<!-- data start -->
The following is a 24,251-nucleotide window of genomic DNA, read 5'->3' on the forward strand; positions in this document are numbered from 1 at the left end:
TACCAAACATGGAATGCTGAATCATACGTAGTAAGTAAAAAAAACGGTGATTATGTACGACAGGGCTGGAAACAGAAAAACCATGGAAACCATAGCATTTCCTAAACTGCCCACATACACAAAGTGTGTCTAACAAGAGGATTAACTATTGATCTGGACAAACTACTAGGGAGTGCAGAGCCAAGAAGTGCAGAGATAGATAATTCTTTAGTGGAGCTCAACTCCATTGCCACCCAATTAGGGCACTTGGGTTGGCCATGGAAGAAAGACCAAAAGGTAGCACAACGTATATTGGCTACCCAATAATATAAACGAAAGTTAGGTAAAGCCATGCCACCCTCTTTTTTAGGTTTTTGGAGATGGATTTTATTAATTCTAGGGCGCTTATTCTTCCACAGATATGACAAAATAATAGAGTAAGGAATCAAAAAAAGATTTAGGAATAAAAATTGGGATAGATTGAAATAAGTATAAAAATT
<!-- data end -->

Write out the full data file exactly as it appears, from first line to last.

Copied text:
The following is a 24,251-nucleotide window of genomic DNA, read 5'->3' on the forward strand; positions in this document are numbered from 1 at the left end:
TACCAAACATGGAATGCTGAATCATACGTAGTAAGTAAAAAAAACGGTGATTATGTACGACAGGGCTGGAAACAGAAAAACCATGGAAACCATAGCATTTCCTAAACTGCCCACATACACAAAGTGTGTCTAACAAGAGGATTAACTATTGATCTGGACAAACTACTAGGGAGTGCAGAGCCAAGAAGTGCAGAGATAGATAATTCTTTAGTGGAGCTCAACTCCATTGCCACCCAATTAGGGCACTTGGGTTGGCCATGGAAGAAAGACCAAAAGGTAGCACAACGTATATTGGCTACCCAATAATATAAACGAAAGTTAGGTAAAGCCATGCCACCCTCTTTTTTAGGTTTTTGGAGATGGATTTTATTAATTCTAGGGCGCTTATTCTTCCACAGATATGACAAAATAATAGAGTAAGGAATCAAAAAAAGATTTAGGAATAAAAATTGGGATAGATTGAAATAAGTATAAAAATT